Tip: Ride out onto Pier 41 to catch a glimpse of them. Pier 41 offers a good vantage point of the sea lions and is often less crowded than Pier 39.

From Pier 41, get onto Beach St and follow it for a half mile until you reach Ghirardelli Square at Larkin St. Here, stock up on everything-chocolate at The Original Ghirardelli Ice Cream and Chocolate Shop.

Continue on Beach St, cut through Aquatic Park and take a right on Van Ness Ave. Here, you'll tackle the first climb of the day into Fort Mason. It's steep, but don't worry, it's short.

Fort Mason, a former US Army post, covers 1,200 acres. Today, it’s part of the Golden Gate National Recreation Area and home to a mix of attractions. Great Meadow Park is a fantastic place to take in the view of the Golden Gate Bridge, have a picnic, or watch all the dogs running around.

Great Meadow ParkGreat Meadow Park at Fort Mason. Photo courtesy of Explore with Tin.

Follow the bike path down the hill, and if needed, grab a coffee and a snack at Equator Coffees -- just off the bike path at Marina Blvd and Laguna St.

Make your way along the waterfront path, part of the San Francisco Bay Trail, into the Marina District. On your right is Marina Green, which was once an airfield for the transcontinental airmail service. The neighborhood itself was built upon rubble from the 1906 San Francisco Earthquake and landfill dredged from the bay for the 1915 Panama-Pacific International Exposition.

At Baker St, make a left and ride a couple of blocks until you reach The Palace of Fine Arts on your right. Conceived to evoke a decaying ruin of ancient Rome, The Palace of Fine Arts became one of San Francisco's most recognizable landmarks.

Palace of Fine ArtsThe Palace of Fine Arts. Photo courtesy of Guy Joaquin.

Head back to the bike path and continue west along Mason St. Weave through some parking areas and along Marine Dr to reach Fort Point. This National Historic Site defended the Bay following California's Gold Rush through World War II. Today, If the conditions are right, you'll be able to see some surfers defending the point.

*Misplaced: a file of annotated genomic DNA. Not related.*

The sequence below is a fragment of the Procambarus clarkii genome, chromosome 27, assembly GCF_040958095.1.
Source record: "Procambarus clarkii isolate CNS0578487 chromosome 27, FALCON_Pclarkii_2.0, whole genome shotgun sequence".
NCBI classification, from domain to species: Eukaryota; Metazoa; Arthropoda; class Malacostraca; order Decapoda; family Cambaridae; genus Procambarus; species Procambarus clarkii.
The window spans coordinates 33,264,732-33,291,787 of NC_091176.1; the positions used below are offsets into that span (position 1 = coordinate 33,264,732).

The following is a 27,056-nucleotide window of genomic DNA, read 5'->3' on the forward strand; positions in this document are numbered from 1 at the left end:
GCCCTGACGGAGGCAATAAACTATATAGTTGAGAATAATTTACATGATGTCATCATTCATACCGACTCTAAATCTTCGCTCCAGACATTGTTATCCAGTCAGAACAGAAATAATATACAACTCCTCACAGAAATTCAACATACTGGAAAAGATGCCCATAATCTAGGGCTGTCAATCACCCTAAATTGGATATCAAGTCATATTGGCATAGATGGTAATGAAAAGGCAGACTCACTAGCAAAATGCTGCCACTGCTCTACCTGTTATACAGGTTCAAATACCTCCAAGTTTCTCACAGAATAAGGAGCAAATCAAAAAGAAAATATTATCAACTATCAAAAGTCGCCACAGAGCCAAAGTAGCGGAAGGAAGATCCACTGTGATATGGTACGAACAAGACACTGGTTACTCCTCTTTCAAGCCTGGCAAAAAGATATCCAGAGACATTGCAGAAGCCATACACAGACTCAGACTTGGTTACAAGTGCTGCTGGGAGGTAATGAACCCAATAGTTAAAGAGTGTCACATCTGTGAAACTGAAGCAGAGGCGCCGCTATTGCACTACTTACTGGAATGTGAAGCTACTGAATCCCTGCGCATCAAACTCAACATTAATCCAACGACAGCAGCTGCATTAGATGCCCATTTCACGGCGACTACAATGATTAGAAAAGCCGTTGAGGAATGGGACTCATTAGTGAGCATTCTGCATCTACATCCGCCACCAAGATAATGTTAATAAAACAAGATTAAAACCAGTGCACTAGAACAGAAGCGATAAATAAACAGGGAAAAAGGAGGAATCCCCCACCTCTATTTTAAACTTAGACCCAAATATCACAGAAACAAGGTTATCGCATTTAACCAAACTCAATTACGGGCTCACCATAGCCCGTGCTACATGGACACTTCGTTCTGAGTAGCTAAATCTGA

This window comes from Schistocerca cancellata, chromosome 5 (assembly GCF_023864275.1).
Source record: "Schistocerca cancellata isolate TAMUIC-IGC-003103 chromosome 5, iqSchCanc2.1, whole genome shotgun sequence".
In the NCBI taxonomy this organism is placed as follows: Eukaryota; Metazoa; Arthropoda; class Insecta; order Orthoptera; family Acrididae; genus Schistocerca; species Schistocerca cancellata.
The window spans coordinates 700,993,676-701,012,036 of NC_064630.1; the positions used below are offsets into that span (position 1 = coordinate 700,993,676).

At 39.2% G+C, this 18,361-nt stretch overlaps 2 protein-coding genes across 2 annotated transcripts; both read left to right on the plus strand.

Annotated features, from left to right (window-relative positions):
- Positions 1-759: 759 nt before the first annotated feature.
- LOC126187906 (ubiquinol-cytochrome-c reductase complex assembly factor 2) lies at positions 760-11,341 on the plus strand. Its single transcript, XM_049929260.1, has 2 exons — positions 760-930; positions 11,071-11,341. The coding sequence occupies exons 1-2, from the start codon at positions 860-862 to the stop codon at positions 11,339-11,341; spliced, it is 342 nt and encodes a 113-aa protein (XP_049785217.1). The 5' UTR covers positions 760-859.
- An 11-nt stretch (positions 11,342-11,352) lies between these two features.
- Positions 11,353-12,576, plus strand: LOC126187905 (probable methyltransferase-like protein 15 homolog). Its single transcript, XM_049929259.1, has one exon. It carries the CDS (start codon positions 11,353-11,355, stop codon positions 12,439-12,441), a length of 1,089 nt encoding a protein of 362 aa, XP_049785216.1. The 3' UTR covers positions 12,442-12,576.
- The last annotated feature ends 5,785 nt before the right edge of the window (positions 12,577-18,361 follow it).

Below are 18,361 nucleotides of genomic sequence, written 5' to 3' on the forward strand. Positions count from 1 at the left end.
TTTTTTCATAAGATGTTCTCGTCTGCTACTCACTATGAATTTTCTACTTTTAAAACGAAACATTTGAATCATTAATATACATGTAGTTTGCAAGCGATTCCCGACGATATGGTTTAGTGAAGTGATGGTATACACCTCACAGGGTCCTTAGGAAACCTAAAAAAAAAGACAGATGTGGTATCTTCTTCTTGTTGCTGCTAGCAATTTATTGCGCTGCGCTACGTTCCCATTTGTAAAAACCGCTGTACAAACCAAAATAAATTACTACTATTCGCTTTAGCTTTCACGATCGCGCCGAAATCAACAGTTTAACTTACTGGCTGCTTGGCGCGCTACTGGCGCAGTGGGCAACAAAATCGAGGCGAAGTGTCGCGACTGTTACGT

Fort Pointer SurferA surfer at Fort Point. Photo courtesy of Bloomberg.

Now, it's time to take on the biggest climb of the day, up to the bridge itself. Backtrack a bit from Fort Point and turn right on Long Ave to begin the climb. At the intersection with Lincoln Blvd, you'll see the Battery E bike path. Turn right and follow the trail until it reaches the bridge.

Depending on the season and time of day, you'll either be riding across the bridge on the east sidewalk or the west sidewalk. Make sure to familiarize yourself with the rules of the bridge before heading across.

Long route details

The long route follows the same path as the short route but adds about seven miles to the total round-trip distance by making a stop in Sausalito. Head to Sausalito for an abundance of shops and dining opportunities, scenic views, and charming houseboat enclaves. To get there, from the bridge, you'll descend about 200 feet, so keep in mind you'll be climbing back up on your way out.

Taj Mahal houseboatThe Taj Mahal houseboat in Sausalito. Photo courtesy of CBS News.


When you're ready to bid the bridge adieu, hop back on your bike and set off towards that other bridge -- the Bay Bridge, which unfortunately does not yet have a bike path across its entire length. Want to support a bike path on the Bay Bridge from Oakland to San Francisco? Show your support for a shared-use path.

Visit to check BART’s bike rules, then strap on your helmet and get out there!